What Influences Designers?
Written By Rob Kirkbride, Editor-in-chief, OI Publications • June 26, 2023
I love music and I’m inspired by great songs and artists. I once went to a blues festival where a 14-year-old blues phenom was playing. I had heard about his talent on the guitar and was impressed by his playing. It was technically flawless.
It didn’t work for me. The boy was amazing on the guitar. His playing was crisp, clear and effortless. But he couldn’t play the blues. Why not? Because he had never had the blues. His experience allowed him to play a mean guitar, but he had never experienced falling in love and the heartbreak of losing it. He had never been two-timed or seriously screwed over. All of these life lessons — good and bad — are a key ingredient to good blues and this young artist was missing all of them.
Design is very similar to being a good blues artist. It is the culmination of the designer’s collective experience. I’ve found that good designers have a rich and varied background and they are influenced by the world around them. They read a lot (and not just business books), they enjoy art, tend to like being out in nature and they are curious about the world around them.
When I first started thinking about writing a column about design influencers, my mind immediately went to people. Who are the design influencers? As I thought more about it, I thought it would be more interesting to look at what influences designers instead of coming up with a laundry list of people who are influential designers. You already know who they are.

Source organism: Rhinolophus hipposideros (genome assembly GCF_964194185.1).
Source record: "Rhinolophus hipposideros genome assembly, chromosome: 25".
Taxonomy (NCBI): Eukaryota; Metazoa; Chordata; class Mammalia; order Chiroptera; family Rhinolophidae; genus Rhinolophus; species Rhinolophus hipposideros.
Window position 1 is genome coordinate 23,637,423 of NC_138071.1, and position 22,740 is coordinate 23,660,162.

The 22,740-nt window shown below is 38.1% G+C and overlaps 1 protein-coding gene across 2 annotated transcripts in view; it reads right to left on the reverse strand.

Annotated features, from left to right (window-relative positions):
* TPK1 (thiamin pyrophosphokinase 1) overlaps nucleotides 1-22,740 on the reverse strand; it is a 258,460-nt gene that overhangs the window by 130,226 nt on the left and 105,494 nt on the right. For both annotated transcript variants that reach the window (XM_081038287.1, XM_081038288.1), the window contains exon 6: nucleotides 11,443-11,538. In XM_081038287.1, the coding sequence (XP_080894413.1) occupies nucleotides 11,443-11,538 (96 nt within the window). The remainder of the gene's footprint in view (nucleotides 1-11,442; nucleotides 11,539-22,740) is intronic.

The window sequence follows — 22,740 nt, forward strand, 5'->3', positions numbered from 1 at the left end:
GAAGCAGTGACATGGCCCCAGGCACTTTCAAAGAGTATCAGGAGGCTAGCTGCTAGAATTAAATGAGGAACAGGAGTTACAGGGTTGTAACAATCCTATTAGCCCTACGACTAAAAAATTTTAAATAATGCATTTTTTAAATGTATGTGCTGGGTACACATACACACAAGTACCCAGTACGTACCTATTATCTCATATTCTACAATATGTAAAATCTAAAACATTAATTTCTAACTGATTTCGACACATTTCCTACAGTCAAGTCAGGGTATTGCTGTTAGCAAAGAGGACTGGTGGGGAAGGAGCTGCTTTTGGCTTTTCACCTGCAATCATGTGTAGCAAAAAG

So what influences design? It depends on the designer. I was told by product designer Yves Behar that he came up with the back shape for the Herman Miller Sayl chair after he crossed a suspension bridge. An interior designer I know told me she came up with an office design after spending time in her garden. The floorplate was circular and she designed the offices beginning at the center of the building with the offices fanning out from the center like the petals of a flower.
It seems to me the best way to get better at design is to be engaged with life. Too often we hear about design being informed by social media like Instagram and Pinterest. It’s possible to be inspired by influencers online, but we learn a lot more about design by getting our noses out of our smart phones.
I’ve made a habit of trying to notice one beautiful thing around me each day — a very low bar to clear, to be sure. It might be the deep blue color of the sky on a clear summer day or the deep red of a cardinal that lands in a tree near me. My point is that most of us miss these small, but inspirational moments. If we simply open our eyes and see them, we will be better at what we do, whether we are designers, office furniture dealers, sales reps or journalists.
Simply put, everything influences design. What makes design special is how those life experiences are filtered through the lens of the designer. If you hand 100 designers the plans to an office and ask them to create the space, they will come up with 100 different designs. There will be some similarities, but no two designs will be exactly the same.
At the core of design is creativity. We aren’t solving math problems here. Since creativity is subjective, you may not like the shape Behar came up with for the Sayl chair. Thankfully, there are many chairs from many designers to choose from. What’s best in my eyes might not be best for you or your client.
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